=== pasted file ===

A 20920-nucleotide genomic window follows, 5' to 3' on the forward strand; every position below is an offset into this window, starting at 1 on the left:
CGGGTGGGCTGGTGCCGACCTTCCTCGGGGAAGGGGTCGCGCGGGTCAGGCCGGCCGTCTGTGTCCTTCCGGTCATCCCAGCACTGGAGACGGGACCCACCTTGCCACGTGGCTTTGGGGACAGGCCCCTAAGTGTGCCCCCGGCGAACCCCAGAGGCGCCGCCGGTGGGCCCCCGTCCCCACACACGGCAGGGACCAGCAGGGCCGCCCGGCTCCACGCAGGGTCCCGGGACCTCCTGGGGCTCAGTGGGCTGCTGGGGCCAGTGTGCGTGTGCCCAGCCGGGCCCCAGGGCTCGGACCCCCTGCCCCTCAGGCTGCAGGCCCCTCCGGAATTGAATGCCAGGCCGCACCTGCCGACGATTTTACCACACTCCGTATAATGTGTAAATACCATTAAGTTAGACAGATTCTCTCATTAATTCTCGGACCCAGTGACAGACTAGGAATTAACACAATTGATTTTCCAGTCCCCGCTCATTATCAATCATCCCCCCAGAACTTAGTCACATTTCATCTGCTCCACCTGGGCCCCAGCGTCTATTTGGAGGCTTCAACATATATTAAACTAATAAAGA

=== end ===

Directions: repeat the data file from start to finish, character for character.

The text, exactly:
A 20920-nucleotide genomic window follows, 5' to 3' on the forward strand; every position below is an offset into this window, starting at 1 on the left:
CGGGTGGGCTGGTGCCGACCTTCCTCGGGGAAGGGGTCGCGCGGGTCAGGCCGGCCGTCTGTGTCCTTCCGGTCATCCCAGCACTGGAGACGGGACCCACCTTGCCACGTGGCTTTGGGGACAGGCCCCTAAGTGTGCCCCCGGCGAACCCCAGAGGCGCCGCCGGTGGGCCCCCGTCCCCACACACGGCAGGGACCAGCAGGGCCGCCCGGCTCCACGCAGGGTCCCGGGACCTCCTGGGGCTCAGTGGGCTGCTGGGGCCAGTGTGCGTGTGCCCAGCCGGGCCCCAGGGCTCGGACCCCCTGCCCCTCAGGCTGCAGGCCCCTCCGGAATTGAATGCCAGGCCGCACCTGCCGACGATTTTACCACACTCCGTATAATGTGTAAATACCATTAAGTTAGACAGATTCTCTCATTAATTCTCGGACCCAGTGACAGACTAGGAATTAACACAATTGATTTTCCAGTCCCCGCTCATTATCAATCATCCCCCCAGAACTTAGTCACATTTCATCTGCTCCACCTGGGCCCCAGCGTCTATTTGGAGGCTTCAACATATATTAAACTAATAAAGA